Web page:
Give Blood, Save Lives

Students can still participate in tomorrow’s on-campus blood drive


Cooper Cannon

Blood drive volunteers hand out snacks to blood donors in the small gym. Blood donors 16-years-old and over with a parent permission slip are able to donate blood at the school.

As the pandemic continues, the rising number of infected and hospitalized people serves as a call to action for some students to help their communities by donating blood. On Wednesday, Jan. 19, all healthy students at least 16 years of age who weigh 120 pounds or more will be given the opportunity to donate blood on campus.

The Health Science classes, Health Science teachers Nestelynn Friday, Catherine Lawrence, and Jackie Carver, HOSA students (Health Occupations Students of America), and phlebotomists from the Gulf Coast Regional Blood Center are combining forces to make this semester’s blood drive a success. There are around 50 hard-working student volunteers ensuring the process goes smoothly in the weeks leading up to the drive and donation day itself.

“We run [the blood drive],” senior student volunteer Jaden Vaughan said. “We check in the people donating blood, give them snacks, and make sure that they sit down and rest after they get their blood drawn.”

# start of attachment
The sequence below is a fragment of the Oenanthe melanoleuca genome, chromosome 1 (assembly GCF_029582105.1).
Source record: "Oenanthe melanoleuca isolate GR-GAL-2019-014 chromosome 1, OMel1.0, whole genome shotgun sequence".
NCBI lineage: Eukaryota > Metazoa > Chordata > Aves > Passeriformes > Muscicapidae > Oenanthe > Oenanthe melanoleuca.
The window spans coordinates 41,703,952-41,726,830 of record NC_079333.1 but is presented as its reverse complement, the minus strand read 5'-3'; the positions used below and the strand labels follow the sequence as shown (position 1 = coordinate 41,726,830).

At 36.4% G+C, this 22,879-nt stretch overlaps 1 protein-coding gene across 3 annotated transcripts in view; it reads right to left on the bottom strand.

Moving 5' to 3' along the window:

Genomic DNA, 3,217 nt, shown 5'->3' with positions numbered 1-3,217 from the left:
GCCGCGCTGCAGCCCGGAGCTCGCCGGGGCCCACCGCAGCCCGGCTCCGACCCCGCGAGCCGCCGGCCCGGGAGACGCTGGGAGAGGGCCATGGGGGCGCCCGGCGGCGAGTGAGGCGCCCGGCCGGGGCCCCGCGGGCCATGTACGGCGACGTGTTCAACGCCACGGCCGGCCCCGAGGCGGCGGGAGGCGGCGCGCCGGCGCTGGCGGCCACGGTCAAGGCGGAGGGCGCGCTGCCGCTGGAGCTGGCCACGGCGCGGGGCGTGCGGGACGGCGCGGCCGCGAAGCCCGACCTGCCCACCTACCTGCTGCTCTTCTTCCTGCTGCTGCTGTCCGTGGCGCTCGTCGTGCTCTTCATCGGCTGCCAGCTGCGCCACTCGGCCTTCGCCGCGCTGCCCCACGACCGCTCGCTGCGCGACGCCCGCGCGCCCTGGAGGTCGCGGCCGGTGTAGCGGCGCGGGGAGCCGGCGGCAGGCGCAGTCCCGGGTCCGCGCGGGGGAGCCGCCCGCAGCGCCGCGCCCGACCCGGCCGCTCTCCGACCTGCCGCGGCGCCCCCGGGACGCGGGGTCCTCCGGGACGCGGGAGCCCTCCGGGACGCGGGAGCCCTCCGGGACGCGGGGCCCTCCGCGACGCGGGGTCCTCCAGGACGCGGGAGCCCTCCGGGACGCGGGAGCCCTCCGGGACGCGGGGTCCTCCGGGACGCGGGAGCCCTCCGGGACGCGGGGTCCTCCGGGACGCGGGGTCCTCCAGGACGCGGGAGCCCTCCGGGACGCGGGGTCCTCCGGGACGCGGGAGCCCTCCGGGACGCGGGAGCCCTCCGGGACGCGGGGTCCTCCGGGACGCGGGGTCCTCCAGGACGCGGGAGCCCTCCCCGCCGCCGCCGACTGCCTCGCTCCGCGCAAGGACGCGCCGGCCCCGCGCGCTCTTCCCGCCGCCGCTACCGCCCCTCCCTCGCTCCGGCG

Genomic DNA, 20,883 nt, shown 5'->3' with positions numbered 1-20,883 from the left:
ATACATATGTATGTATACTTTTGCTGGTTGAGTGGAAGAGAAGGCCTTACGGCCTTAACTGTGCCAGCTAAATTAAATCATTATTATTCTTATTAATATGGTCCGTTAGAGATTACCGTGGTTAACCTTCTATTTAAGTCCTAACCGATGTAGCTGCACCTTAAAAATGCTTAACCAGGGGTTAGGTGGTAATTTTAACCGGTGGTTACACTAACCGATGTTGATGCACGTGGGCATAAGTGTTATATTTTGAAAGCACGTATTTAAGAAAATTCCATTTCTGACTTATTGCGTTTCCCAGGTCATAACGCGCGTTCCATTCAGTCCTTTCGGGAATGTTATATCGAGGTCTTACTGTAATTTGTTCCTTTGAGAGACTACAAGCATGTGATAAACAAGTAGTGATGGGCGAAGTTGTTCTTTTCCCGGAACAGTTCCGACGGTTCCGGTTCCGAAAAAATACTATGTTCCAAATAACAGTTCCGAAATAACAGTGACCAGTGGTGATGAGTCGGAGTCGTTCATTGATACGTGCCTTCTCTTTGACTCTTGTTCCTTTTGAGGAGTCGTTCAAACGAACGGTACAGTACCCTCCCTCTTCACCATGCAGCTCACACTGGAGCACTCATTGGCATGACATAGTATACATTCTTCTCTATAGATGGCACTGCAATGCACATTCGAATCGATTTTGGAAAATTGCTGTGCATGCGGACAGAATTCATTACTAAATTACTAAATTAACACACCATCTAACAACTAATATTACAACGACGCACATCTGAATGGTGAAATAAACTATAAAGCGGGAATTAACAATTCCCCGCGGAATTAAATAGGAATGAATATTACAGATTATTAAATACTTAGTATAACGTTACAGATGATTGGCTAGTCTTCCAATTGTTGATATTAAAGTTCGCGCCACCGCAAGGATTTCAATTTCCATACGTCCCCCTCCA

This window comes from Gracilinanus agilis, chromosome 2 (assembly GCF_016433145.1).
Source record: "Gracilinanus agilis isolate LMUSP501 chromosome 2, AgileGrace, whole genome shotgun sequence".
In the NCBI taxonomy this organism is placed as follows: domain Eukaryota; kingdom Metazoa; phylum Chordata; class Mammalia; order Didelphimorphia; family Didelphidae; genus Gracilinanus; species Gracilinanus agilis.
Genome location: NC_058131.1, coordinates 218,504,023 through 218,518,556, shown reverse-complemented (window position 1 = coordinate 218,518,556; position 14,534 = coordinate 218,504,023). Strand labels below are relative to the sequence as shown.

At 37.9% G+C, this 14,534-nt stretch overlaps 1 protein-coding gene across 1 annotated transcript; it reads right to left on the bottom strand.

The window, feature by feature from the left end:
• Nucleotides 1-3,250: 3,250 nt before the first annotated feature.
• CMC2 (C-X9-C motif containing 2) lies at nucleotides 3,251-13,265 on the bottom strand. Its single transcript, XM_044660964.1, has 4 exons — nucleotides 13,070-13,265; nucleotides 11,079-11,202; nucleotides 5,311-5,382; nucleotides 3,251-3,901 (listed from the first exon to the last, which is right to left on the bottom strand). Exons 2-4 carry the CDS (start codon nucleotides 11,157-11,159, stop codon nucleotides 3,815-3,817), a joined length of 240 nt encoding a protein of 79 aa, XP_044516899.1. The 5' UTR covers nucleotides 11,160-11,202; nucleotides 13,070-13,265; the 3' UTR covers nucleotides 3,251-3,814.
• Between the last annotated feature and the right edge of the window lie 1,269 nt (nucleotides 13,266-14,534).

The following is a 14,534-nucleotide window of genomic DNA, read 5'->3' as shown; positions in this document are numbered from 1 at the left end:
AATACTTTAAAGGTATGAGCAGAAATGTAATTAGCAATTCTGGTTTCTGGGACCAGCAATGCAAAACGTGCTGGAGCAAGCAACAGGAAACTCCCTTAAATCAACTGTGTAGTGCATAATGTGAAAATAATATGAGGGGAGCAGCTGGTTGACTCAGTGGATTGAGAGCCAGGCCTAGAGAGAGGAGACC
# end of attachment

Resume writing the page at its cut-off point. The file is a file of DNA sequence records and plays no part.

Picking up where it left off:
For many, the decision to donate is a noble one, as each person who gives blood has the privilege of saving up to three lives. Donating blood comes with additional perks, though; seniors earn a blood donation graduation cord for participating in the blood drive twice during their senior year.

“We have students who may need blood for various conditions,” Friday said. “Students can donate blood which will help the Klein Oak HOSA organization in the Texas HOSA Blood Drive State Competition.”

The state competition acts as incentive for Texas HOSA chapters to organize and conduct blood drives at their own schools. Completing 99 to 200 units gets a chapter recognized at the bronze level, 201-400 units at the silver level, and 401 or more units at the gold level.

Red Cross officials revealed blood donation rates dropped significantly in 2021 due to the pandemic as many schools and colleges that usually participated in blood drives faced long periods of closure. Although donation amounts have declined, the need for blood has not.

“I donate blood to save lives and improve my own,” junior Ashton Hahl said. “Donating blood is healthy for you, and you can save three other lives by donating each time you do it. That’s why I plan to continue to give blood.”